As America was expanding and moving west in the early 19th century, the small trails could not accommodate the heavy traffic; and the existing types of transportation did not make for quick or easy access to the nation’s interior. Lack of adequate transportation prevented the transport of goods from the interior of U.S. to the Eastern markets at reasonable costs. The future of America's economic system depended upon the ability to design and construct a network of transportation systems that extended from the small towns in the interior to the centers of commerce, manufacture, and trade. America launched "the transportation revolution."
There were many different modes of transportation in the young nation.
Turnpikes: Roads built and financed by private companies in the 1820s and 1830s, that charged a toll to travel on them. Few of these were completed and they were mostly unsuccessful because of the long travel times, high tolls and competition from canals and railroads.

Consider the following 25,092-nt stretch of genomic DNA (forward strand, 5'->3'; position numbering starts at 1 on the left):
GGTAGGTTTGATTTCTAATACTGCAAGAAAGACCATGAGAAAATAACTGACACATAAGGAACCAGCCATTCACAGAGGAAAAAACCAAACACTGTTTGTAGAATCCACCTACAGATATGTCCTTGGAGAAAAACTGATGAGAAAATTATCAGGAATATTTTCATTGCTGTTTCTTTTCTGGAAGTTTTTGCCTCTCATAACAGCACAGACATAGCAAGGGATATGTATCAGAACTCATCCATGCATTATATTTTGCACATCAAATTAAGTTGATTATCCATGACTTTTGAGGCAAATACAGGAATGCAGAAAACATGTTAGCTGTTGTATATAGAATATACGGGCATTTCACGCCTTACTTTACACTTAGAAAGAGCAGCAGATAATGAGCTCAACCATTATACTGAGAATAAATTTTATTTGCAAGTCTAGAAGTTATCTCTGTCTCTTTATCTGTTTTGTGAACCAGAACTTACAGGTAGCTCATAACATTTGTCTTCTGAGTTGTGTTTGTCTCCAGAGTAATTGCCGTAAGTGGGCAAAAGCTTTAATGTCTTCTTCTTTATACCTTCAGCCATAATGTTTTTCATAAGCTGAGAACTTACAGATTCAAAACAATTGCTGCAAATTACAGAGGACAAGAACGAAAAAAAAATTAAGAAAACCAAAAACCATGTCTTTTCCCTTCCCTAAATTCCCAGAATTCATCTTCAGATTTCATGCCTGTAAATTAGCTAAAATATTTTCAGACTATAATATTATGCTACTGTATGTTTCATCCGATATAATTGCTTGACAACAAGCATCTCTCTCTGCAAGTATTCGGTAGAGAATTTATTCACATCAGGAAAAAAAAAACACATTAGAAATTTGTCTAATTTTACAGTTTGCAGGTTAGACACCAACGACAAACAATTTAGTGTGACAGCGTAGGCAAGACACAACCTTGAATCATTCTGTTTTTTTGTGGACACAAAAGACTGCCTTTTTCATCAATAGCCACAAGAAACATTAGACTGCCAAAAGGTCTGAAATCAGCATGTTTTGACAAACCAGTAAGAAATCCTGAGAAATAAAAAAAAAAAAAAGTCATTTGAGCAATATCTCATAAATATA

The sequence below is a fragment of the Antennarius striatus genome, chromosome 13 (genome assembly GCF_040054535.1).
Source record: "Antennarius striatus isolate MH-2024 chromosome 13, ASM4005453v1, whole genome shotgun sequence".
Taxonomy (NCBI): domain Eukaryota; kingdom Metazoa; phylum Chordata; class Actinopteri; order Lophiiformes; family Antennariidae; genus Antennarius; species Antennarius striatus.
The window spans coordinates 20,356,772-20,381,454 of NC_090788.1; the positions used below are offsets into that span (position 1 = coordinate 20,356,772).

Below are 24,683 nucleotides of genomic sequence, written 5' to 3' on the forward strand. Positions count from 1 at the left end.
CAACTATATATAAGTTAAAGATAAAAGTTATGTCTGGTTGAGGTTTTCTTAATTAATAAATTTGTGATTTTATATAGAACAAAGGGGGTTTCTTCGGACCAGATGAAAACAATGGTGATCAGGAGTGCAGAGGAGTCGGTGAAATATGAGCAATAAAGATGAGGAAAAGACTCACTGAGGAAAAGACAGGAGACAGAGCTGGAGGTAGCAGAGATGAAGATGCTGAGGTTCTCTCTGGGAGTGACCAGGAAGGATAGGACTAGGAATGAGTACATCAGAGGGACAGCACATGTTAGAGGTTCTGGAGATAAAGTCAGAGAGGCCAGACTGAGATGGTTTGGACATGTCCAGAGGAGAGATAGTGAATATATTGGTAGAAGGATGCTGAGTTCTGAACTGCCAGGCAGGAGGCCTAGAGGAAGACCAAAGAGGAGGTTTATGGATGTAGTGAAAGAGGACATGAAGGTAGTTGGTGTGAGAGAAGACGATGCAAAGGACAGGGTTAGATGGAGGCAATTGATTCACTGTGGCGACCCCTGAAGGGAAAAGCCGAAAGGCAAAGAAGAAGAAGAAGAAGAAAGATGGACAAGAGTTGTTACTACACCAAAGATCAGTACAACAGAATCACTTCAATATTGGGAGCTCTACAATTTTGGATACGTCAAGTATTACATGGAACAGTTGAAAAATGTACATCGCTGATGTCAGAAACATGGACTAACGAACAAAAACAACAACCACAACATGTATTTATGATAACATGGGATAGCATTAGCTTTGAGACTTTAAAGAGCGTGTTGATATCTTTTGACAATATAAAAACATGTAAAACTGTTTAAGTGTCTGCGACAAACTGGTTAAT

Plank Roads: Plank roads were introduced in New York in the 1840s. Canals: The canal boom began in the 1810s, connecting existing waterways. By 1816, 100 miles of canals existed in the U.S. and only three were longer than two miles. The major canals of the time were: Erie Canal (364 miles long), Ohio-Erie Canal (308 miles), Miami-Erie Canal. Between 1816 and 1840, more than $125 million was spent on canals, early bankrupting three states.
Steamboats: Began to dominate river trade and travel on the Great Lakes beginning in the 1830s. They were a fast and economic way to travel.
Railroads: Initially developed in the eastern U.S. in the 1820s and 1830s. The Baltimore & Ohio Railroad was chartered in 1828 and had thirteen miles of track by 1830. Charleston, South Carolina, built the second railroad in the nation by 1833, with 136 miles of track. Three short lines operated out of Boston by the early 1830s.
Source: Travel and Transportation
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